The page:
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Written by BarbaraB
(9/16/2010 5:54 p.m.)
in consequence of the missive, Miss Frances, penned by Tori Marie
I agree with everything you say, but I still think it was foolhardy to sever relationships so throughly with Sir Thomas. During the Regency the idea was to keep good connections not get rid of them. She allowed Mrs. Norris to goad her into doing something she probably regretted pretty quickly but allowed pride to rule the day. As we know from Louise's post: a marine lieutenant's "economic status was no greater than that of a warrant officer [and]...lieutenant Marine officers were appointed by the Admiralty, largely through influence...promotion was strictly by seniority and tended to be rather slow."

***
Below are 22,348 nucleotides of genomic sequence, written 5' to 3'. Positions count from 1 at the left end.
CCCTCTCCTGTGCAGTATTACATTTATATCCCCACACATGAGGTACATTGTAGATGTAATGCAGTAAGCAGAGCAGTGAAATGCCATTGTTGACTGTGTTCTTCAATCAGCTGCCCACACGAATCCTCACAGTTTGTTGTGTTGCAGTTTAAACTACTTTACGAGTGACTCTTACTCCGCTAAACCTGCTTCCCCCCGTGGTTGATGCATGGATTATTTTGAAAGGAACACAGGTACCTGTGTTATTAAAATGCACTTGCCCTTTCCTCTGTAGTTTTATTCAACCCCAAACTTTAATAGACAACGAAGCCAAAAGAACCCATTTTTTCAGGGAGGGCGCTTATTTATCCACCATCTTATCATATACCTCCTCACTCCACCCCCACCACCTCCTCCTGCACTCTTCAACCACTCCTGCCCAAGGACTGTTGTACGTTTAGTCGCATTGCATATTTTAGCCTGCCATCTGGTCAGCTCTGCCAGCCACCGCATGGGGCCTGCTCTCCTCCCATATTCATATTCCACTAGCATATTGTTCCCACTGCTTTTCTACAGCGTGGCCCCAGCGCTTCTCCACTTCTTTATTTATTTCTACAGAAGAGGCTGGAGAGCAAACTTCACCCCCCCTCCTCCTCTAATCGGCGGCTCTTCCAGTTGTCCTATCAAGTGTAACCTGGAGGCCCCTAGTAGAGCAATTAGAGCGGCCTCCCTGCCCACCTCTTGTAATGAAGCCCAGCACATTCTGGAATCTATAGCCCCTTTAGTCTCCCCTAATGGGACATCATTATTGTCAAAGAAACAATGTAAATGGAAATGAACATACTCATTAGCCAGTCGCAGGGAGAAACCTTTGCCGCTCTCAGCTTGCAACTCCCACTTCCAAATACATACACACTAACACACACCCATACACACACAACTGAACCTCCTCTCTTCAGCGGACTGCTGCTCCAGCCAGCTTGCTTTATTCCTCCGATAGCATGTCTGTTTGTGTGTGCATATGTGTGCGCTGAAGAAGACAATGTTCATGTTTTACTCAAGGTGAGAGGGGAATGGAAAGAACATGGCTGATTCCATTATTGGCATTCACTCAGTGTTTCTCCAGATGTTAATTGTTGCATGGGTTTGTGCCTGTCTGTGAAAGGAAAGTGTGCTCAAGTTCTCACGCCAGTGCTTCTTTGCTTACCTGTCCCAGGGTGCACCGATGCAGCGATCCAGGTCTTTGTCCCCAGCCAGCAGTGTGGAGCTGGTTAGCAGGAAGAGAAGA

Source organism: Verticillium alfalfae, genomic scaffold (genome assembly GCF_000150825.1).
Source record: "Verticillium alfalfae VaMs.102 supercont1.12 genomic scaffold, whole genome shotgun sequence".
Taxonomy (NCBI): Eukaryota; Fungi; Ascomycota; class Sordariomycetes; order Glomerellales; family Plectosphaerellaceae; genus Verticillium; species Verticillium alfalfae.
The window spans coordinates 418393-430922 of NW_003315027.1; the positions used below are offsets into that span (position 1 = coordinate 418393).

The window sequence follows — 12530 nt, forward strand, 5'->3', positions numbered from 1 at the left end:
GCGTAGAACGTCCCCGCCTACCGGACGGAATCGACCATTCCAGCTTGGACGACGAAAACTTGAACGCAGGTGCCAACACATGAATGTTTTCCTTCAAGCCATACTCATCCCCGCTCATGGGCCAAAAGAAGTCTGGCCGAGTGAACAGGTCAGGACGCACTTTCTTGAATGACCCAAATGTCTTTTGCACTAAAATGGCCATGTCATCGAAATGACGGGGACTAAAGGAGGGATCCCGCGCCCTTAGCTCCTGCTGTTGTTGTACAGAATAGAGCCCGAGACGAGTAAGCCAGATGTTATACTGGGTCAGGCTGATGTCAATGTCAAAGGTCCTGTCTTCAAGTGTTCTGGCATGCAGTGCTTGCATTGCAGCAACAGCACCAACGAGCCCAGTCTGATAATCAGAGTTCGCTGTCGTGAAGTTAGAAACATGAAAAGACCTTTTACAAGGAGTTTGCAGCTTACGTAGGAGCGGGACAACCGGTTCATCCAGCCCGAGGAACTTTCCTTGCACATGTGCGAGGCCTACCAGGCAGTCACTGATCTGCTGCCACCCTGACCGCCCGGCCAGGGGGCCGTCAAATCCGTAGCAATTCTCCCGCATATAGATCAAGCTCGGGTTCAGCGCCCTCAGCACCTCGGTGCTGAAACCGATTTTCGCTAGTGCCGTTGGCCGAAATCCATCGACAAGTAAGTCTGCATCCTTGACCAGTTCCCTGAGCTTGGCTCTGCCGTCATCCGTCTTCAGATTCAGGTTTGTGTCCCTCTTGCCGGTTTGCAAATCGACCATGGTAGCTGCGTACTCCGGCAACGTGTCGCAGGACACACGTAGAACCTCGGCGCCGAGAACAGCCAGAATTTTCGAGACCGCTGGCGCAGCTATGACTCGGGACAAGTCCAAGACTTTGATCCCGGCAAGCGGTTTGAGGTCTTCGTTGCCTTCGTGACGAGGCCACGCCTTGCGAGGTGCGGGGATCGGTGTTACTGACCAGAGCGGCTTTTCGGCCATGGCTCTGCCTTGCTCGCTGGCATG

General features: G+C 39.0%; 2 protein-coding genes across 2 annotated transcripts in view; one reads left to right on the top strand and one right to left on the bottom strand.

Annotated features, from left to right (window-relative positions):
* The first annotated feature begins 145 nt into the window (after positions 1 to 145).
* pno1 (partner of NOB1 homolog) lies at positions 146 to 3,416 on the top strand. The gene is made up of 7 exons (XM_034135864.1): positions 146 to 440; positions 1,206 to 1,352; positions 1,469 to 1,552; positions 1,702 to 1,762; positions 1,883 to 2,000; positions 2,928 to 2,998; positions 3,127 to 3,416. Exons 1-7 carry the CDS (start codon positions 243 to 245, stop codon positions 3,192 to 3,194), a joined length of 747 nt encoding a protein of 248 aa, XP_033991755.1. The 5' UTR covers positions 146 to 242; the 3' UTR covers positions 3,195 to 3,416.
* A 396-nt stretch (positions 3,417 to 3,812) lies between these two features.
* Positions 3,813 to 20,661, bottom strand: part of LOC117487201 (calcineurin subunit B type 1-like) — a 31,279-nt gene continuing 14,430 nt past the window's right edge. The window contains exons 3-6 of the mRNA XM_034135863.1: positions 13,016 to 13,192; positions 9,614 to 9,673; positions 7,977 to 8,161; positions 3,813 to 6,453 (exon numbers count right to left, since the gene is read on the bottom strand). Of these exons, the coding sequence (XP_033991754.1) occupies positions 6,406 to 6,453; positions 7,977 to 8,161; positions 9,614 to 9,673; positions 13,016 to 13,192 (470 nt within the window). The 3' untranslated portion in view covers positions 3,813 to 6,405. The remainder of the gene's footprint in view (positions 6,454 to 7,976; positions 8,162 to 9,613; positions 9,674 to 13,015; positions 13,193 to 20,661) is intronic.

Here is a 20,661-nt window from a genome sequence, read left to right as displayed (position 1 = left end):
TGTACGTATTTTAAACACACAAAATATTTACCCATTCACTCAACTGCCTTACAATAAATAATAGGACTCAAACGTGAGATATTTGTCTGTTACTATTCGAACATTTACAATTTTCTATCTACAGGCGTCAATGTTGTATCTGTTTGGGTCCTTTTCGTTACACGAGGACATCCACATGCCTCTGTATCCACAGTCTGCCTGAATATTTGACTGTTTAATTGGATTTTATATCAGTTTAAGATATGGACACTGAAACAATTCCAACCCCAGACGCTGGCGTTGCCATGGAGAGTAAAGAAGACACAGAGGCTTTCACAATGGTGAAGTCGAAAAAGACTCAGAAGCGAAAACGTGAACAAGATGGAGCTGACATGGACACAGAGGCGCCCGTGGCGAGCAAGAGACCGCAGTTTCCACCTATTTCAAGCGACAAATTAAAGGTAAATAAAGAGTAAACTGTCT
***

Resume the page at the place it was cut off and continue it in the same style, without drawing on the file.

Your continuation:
I'm sure Miss Frances was aware of this and while Sir Thomas apparently lacked the influence to help her husband advance further himself, a man of his wealth, stature and as a member of Parliament probably came in the way of others who might have the influence to help. Besides I don't understand why she broke off relations with the Bertrams strictly on something Mrs. Norris told her without direct communication from the Bertrams themselves. Either Mrs. Norris included the Bertrams in her diatribe without their permission or Miss Frances decided on her own to include them as a party to Mrs. N's recriminations. Yes definitely, I agree, Miss Frances was full of her husband but should have directed her comments only to Mrs. Norris and written to her sister Lady B in a separate letter. Just mho. :)
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